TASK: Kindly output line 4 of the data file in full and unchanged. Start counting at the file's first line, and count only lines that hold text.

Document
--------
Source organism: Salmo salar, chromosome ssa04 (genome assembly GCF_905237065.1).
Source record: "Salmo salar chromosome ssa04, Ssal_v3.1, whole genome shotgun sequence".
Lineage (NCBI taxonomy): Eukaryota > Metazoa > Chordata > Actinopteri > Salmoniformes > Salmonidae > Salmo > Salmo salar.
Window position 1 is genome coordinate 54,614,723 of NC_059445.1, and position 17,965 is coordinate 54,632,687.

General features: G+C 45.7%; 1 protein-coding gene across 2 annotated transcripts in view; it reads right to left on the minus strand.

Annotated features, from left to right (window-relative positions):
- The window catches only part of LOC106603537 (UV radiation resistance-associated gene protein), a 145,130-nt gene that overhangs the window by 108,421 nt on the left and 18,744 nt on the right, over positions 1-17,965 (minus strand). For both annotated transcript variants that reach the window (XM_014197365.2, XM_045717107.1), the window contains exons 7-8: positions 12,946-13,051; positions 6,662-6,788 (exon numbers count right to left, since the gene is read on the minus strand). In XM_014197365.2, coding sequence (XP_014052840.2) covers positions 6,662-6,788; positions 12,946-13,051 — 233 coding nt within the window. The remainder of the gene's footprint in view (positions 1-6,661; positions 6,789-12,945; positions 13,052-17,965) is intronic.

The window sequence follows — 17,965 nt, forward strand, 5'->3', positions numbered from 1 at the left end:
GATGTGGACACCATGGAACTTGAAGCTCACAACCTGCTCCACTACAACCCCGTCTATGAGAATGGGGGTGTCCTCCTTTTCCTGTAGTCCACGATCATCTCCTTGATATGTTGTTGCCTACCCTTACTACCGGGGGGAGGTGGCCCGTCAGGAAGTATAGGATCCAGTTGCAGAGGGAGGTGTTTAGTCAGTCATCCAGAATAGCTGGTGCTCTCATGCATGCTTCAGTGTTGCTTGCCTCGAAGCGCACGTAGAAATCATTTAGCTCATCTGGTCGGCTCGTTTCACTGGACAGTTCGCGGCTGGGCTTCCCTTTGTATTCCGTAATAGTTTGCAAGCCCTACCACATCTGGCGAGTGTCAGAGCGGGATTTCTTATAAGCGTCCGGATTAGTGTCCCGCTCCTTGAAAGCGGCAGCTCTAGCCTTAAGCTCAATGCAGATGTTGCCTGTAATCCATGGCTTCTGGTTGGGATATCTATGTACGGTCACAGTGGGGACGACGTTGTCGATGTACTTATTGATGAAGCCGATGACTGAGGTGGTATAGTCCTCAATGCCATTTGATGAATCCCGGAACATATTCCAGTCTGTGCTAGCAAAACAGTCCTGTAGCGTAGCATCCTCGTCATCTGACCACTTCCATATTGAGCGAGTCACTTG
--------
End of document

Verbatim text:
Window position 1 is genome coordinate 54,614,723 of NC_059445.1, and position 17,965 is coordinate 54,632,687.